[Ach] "New algorithm shakes up cryptography"

Aaron Zauner azet at azet.org
Sun May 18 19:28:32 CEST 2014

Hanno Böck wrote:
> On Sun, 18 May 2014 18:55:28 +0200
> Aaron Zauner <azet at azet.org> wrote:
>> Hanno Böck wrote:
>>> I had mail contact with one of the authors today and also talked to
>>> someone who was at the talk, it's basically "just" the final
>>> version of the paper that was preprint-released last year.
>> It seems to extend it a bit though?
> From what I'm aware of no. I had some jabber discussions about it with
> Tanja Lange, who was at the Eurocrypt conference in the presentation. It
> is the same algorithm, it just contains some fixes for errors that were
> spottet in last years version of the paper.
> I'm aware not all people here speak german, but for the ones who do, I
> wrote a text about the whole thing yesterday:
> http://www.golem.de/news/kryptographie-schnellerer-algorithmus-fuer-das-diskrete-logarithmusproblem-1405-106547.html
Going to read that in a minute.

> Possible but from what I heared not very likely. See e.g. Schneier:
> https://www.schneier.com/blog/archives/2013/08/the_cryptopocal.html

I've read that before. I'm not a mathematician so it's hard for me to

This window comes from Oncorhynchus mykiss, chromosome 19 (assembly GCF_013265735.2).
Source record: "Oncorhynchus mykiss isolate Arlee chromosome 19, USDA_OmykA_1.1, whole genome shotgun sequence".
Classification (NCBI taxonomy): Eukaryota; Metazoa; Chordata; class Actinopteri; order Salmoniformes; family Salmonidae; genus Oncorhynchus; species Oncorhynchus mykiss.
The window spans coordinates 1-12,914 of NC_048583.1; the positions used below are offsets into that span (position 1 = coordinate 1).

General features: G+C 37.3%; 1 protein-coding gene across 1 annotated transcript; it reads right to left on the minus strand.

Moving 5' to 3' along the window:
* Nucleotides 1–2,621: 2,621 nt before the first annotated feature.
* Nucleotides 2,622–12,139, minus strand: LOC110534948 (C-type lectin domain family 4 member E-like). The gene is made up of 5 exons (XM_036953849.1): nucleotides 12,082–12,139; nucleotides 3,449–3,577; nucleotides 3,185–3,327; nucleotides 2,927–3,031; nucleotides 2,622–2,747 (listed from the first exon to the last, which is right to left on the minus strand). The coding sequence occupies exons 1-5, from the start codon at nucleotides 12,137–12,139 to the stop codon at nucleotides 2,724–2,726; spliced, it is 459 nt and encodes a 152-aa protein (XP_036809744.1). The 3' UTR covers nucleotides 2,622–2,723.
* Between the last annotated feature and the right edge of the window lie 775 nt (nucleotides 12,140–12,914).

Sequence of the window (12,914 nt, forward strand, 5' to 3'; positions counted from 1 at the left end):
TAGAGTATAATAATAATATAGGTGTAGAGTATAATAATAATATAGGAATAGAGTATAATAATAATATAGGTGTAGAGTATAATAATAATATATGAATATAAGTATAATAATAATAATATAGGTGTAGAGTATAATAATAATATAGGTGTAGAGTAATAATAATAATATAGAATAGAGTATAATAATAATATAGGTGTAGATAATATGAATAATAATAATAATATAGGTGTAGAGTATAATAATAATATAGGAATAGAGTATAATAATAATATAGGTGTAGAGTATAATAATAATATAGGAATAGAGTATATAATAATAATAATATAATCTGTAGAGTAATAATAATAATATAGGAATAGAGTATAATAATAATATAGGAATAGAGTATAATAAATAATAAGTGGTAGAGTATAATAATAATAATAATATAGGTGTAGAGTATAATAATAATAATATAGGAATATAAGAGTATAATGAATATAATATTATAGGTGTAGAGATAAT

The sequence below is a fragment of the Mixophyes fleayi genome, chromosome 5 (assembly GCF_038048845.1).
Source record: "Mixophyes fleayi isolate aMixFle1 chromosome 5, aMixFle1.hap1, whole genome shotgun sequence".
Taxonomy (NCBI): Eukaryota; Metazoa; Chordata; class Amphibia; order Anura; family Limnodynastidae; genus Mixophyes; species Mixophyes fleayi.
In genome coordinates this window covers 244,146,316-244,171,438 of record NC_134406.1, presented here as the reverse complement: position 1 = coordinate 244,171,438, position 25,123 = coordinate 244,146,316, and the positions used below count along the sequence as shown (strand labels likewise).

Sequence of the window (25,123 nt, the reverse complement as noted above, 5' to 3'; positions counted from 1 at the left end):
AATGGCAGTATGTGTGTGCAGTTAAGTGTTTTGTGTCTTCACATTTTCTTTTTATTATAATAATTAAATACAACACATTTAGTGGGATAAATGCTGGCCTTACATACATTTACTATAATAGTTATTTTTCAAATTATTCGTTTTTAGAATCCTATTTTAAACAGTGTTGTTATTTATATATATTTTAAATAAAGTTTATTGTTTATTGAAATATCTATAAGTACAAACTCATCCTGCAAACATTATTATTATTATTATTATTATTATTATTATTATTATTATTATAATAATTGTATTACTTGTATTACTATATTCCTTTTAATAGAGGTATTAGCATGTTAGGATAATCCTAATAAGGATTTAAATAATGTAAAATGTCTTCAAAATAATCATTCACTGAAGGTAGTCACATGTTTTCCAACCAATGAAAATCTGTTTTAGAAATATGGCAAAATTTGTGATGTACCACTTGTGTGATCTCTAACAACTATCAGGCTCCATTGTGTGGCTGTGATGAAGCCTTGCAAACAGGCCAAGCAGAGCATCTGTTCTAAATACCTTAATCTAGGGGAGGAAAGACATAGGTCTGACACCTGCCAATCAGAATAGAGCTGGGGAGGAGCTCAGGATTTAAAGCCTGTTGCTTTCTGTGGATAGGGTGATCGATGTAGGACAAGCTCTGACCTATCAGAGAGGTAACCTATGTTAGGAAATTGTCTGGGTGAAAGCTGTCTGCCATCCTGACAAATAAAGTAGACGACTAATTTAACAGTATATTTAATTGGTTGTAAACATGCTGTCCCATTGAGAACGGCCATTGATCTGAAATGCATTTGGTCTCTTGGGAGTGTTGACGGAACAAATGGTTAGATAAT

see if papers such as this one are going to trigger further research in
that direction that may eventually become relevant to real-world crypto.
Of course we can always increase keylenghts. But some of the proposed
post-quantum crypto systems (e.g. lattice based crypto) are just not
feasible nowadays because they use such huge keysizes; theoretically:
once that overlaps - you can safely which (at this point post-quantum
crypto still lacks the cryptanalysis that factoring and DLP based crypto
has gone through in the last 30 years).

> I heared a number of times recently when physicists said things like
> "maybe in 10 years", so I'm a bit more worried about quantum computers.
I've sat through a talk by D-Wave last autumn (here are some of the
slides I managed to take pictures of: https://imgur.com/a/h2TxL). What
they currently do is to /simulate/ a quantum computer. Not very
efficiently. They are very far from a point where they can even think
about implementing shor's algorithm. SC is a great conference and some
of the best people in physics and maths are going there - as such the
Q/A was really interesting, because a lot of very skeptical physicists
were asking questions about the design and applicability.

On the way back to europe I got to read a general article about quantum
computing in CACM, there are some 10 different approaches to this, with
D-Wave taking only one and no clear path on which one will eventually be
useful, It's a good read:
(this CACM issue also features a couple of extremely interesting
articles on HFT, btw)


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